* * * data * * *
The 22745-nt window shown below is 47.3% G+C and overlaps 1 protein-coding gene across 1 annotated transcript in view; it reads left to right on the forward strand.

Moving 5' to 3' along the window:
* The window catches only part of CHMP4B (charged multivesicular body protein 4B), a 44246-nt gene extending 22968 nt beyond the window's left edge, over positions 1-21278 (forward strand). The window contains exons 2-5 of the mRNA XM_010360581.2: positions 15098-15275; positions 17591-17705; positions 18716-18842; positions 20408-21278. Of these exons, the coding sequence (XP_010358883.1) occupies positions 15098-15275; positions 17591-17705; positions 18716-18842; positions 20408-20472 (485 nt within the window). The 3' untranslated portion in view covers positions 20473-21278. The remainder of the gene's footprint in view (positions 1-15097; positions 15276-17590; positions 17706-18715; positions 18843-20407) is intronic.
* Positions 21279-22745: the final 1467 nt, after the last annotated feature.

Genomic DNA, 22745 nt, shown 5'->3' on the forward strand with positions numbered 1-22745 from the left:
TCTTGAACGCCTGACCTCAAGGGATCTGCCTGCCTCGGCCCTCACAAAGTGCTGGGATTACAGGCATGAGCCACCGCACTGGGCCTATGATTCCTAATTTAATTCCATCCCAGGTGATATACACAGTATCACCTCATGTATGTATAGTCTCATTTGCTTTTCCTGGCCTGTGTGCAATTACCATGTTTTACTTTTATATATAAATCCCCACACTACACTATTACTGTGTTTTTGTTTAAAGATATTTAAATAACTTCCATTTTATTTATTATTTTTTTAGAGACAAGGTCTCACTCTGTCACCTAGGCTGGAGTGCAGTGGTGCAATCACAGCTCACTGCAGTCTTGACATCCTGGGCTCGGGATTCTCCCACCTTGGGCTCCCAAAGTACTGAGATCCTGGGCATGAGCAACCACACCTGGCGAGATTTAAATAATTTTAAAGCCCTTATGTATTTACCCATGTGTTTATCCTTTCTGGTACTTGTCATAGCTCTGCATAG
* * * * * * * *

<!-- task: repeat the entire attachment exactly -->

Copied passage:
The 22745-nt window shown below is 47.3% G+C and overlaps 1 protein-coding gene across 1 annotated transcript in view; it reads left to right on the forward strand.

Moving 5' to 3' along the window:
* The window catches only part of CHMP4B (charged multivesicular body protein 4B), a 44246-nt gene extending 22968 nt beyond the window's left edge, over positions 1-21278 (forward strand). The window contains exons 2-5 of the mRNA XM_010360581.2: positions 15098-15275; positions 17591-17705; positions 18716-18842; positions 20408-21278. Of these exons, the coding sequence (XP_010358883.1) occupies positions 15098-15275; positions 17591-17705; positions 18716-18842; positions 20408-20472 (485 nt within the window). The 3' untranslated portion in view covers positions 20473-21278. The remainder of the gene's footprint in view (positions 1-15097; positions 15276-17590; positions 17706-18715; positions 18843-20407) is intronic.
* Positions 21279-22745: the final 1467 nt, after the last annotated feature.

Genomic DNA, 22745 nt, shown 5'->3' on the forward strand with positions numbered 1-22745 from the left:
TCTTGAACGCCTGACCTCAAGGGATCTGCCTGCCTCGGCCCTCACAAAGTGCTGGGATTACAGGCATGAGCCACCGCACTGGGCCTATGATTCCTAATTTAATTCCATCCCAGGTGATATACACAGTATCACCTCATGTATGTATAGTCTCATTTGCTTTTCCTGGCCTGTGTGCAATTACCATGTTTTACTTTTATATATAAATCCCCACACTACACTATTACTGTGTTTTTGTTTAAAGATATTTAAATAACTTCCATTTTATTTATTATTTTTTTAGAGACAAGGTCTCACTCTGTCACCTAGGCTGGAGTGCAGTGGTGCAATCACAGCTCACTGCAGTCTTGACATCCTGGGCTCGGGATTCTCCCACCTTGGGCTCCCAAAGTACTGAGATCCTGGGCATGAGCAACCACACCTGGCGAGATTTAAATAATTTTAAAGCCCTTATGTATTTACCCATGTGTTTATCCTTTCTGGTACTTGTCATAGCTCTGCATAG